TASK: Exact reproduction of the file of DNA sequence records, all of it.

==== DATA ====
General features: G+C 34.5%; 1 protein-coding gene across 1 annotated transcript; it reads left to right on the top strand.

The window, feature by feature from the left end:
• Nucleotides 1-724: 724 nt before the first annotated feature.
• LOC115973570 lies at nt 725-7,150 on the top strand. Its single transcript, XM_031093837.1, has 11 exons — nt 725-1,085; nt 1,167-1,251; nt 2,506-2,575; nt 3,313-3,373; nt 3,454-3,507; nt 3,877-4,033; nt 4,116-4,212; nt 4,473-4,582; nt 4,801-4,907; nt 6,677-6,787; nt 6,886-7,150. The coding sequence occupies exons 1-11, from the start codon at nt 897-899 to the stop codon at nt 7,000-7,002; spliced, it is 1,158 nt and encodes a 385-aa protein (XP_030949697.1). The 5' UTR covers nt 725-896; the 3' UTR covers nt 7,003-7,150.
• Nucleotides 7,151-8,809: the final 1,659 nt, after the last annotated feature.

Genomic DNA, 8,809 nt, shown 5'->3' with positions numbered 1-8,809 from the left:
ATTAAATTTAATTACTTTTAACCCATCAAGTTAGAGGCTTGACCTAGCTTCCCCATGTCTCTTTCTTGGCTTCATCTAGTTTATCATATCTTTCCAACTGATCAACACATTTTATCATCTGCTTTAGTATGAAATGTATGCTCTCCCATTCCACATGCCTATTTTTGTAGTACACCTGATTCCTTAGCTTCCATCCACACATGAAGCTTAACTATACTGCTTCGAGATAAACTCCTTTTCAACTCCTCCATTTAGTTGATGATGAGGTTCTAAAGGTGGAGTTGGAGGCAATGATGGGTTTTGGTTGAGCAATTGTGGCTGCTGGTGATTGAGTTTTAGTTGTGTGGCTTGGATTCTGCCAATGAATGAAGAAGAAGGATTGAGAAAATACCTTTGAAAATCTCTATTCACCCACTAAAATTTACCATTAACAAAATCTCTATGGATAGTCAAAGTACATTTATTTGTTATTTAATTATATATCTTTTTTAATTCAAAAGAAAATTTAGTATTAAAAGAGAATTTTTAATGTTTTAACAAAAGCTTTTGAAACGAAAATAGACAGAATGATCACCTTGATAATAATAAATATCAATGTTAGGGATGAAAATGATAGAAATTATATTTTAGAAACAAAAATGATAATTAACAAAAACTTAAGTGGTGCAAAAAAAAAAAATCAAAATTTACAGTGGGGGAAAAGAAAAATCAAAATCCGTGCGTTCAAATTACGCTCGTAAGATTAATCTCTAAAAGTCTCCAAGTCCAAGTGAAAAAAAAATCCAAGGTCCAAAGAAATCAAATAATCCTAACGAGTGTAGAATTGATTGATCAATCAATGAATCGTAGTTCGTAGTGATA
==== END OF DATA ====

General features: G+C 34.5%; 1 protein-coding gene across 1 annotated transcript; it reads left to right on the top strand.

The window, feature by feature from the left end:
• Nucleotides 1-724: 724 nt before the first annotated feature.
• LOC115973570 lies at nt 725-7,150 on the top strand. Its single transcript, XM_031093837.1, has 11 exons — nt 725-1,085; nt 1,167-1,251; nt 2,506-2,575; nt 3,313-3,373; nt 3,454-3,507; nt 3,877-4,033; nt 4,116-4,212; nt 4,473-4,582; nt 4,801-4,907; nt 6,677-6,787; nt 6,886-7,150. The coding sequence occupies exons 1-11, from the start codon at nt 897-899 to the stop codon at nt 7,000-7,002; spliced, it is 1,158 nt and encodes a 385-aa protein (XP_030949697.1). The 5' UTR covers nt 725-896; the 3' UTR covers nt 7,003-7,150.
• Nucleotides 7,151-8,809: the final 1,659 nt, after the last annotated feature.

Genomic DNA, 8,809 nt, shown 5'->3' with positions numbered 1-8,809 from the left:
ATTAAATTTAATTACTTTTAACCCATCAAGTTAGAGGCTTGACCTAGCTTCCCCATGTCTCTTTCTTGGCTTCATCTAGTTTATCATATCTTTCCAACTGATCAACACATTTTATCATCTGCTTTAGTATGAAATGTATGCTCTCCCATTCCACATGCCTATTTTTGTAGTACACCTGATTCCTTAGCTTCCATCCACACATGAAGCTTAACTATACTGCTTCGAGATAAACTCCTTTTCAACTCCTCCATTTAGTTGATGATGAGGTTCTAAAGGTGGAGTTGGAGGCAATGATGGGTTTTGGTTGAGCAATTGTGGCTGCTGGTGATTGAGTTTTAGTTGTGTGGCTTGGATTCTGCCAATGAATGAAGAAGAAGGATTGAGAAAATACCTTTGAAAATCTCTATTCACCCACTAAAATTTACCATTAACAAAATCTCTATGGATAGTCAAAGTACATTTATTTGTTATTTAATTATATATCTTTTTTAATTCAAAAGAAAATTTAGTATTAAAAGAGAATTTTTAATGTTTTAACAAAAGCTTTTGAAACGAAAATAGACAGAATGATCACCTTGATAATAATAAATATCAATGTTAGGGATGAAAATGATAGAAATTATATTTTAGAAACAAAAATGATAATTAACAAAAACTTAAGTGGTGCAAAAAAAAAAAATCAAAATTTACAGTGGGGGAAAAGAAAAATCAAAATCCGTGCGTTCAAATTACGCTCGTAAGATTAATCTCTAAAAGTCTCCAAGTCCAAGTGAAAAAAAAATCCAAGGTCCAAAGAAATCAAATAATCCTAACGAGTGTAGAATTGATTGATCAATCAATGAATCGTAGTTCGTAGTGATA